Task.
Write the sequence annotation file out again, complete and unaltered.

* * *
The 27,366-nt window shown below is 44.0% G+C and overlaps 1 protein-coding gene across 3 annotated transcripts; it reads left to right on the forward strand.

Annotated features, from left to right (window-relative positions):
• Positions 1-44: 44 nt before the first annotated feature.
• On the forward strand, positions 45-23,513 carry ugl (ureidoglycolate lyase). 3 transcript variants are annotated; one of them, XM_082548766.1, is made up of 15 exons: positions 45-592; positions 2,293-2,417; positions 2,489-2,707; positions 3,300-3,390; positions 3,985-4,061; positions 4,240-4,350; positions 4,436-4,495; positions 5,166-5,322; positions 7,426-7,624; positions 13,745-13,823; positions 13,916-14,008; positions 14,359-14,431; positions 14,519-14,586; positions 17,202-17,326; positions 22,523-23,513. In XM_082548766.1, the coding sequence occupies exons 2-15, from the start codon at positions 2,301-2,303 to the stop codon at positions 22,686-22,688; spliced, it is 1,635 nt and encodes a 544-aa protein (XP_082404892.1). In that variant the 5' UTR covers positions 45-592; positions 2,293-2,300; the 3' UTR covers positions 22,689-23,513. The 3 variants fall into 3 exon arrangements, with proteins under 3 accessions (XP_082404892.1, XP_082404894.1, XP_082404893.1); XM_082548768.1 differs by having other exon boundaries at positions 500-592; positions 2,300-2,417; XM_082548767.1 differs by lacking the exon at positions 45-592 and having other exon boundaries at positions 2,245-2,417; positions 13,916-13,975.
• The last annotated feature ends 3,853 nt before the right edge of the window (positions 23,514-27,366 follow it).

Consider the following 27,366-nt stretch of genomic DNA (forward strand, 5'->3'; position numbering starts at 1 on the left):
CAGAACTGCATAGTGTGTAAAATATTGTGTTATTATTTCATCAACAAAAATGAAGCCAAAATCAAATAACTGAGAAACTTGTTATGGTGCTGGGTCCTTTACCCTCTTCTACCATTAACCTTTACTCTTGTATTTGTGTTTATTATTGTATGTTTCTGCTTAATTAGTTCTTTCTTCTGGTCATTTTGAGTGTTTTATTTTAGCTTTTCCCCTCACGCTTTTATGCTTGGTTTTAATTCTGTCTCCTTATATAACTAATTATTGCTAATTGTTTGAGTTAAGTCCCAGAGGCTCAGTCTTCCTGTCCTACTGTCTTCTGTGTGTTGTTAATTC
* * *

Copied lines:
The 27,366-nt window shown below is 44.0% G+C and overlaps 1 protein-coding gene across 3 annotated transcripts; it reads left to right on the forward strand.

Annotated features, from left to right (window-relative positions):
• Positions 1-44: 44 nt before the first annotated feature.
• On the forward strand, positions 45-23,513 carry ugl (ureidoglycolate lyase). 3 transcript variants are annotated; one of them, XM_082548766.1, is made up of 15 exons: positions 45-592; positions 2,293-2,417; positions 2,489-2,707; positions 3,300-3,390; positions 3,985-4,061; positions 4,240-4,350; positions 4,436-4,495; positions 5,166-5,322; positions 7,426-7,624; positions 13,745-13,823; positions 13,916-14,008; positions 14,359-14,431; positions 14,519-14,586; positions 17,202-17,326; positions 22,523-23,513. In XM_082548766.1, the coding sequence occupies exons 2-15, from the start codon at positions 2,301-2,303 to the stop codon at positions 22,686-22,688; spliced, it is 1,635 nt and encodes a 544-aa protein (XP_082404892.1). In that variant the 5' UTR covers positions 45-592; positions 2,293-2,300; the 3' UTR covers positions 22,689-23,513. The 3 variants fall into 3 exon arrangements, with proteins under 3 accessions (XP_082404892.1, XP_082404894.1, XP_082404893.1); XM_082548768.1 differs by having other exon boundaries at positions 500-592; positions 2,300-2,417; XM_082548767.1 differs by lacking the exon at positions 45-592 and having other exon boundaries at positions 2,245-2,417; positions 13,916-13,975.
• The last annotated feature ends 3,853 nt before the right edge of the window (positions 23,514-27,366 follow it).

Consider the following 27,366-nt stretch of genomic DNA (forward strand, 5'->3'; position numbering starts at 1 on the left):
CAGAACTGCATAGTGTGTAAAATATTGTGTTATTATTTCATCAACAAAAATGAAGCCAAAATCAAATAACTGAGAAACTTGTTATGGTGCTGGGTCCTTTACCCTCTTCTACCATTAACCTTTACTCTTGTATTTGTGTTTATTATTGTATGTTTCTGCTTAATTAGTTCTTTCTTCTGGTCATTTTGAGTGTTTTATTTTAGCTTTTCCCCTCACGCTTTTATGCTTGGTTTTAATTCTGTCTCCTTATATAACTAATTATTGCTAATTGTTTGAGTTAAGTCCCAGAGGCTCAGTCTTCCTGTCCTACTGTCTTCTGTGTGTTGTTAATTC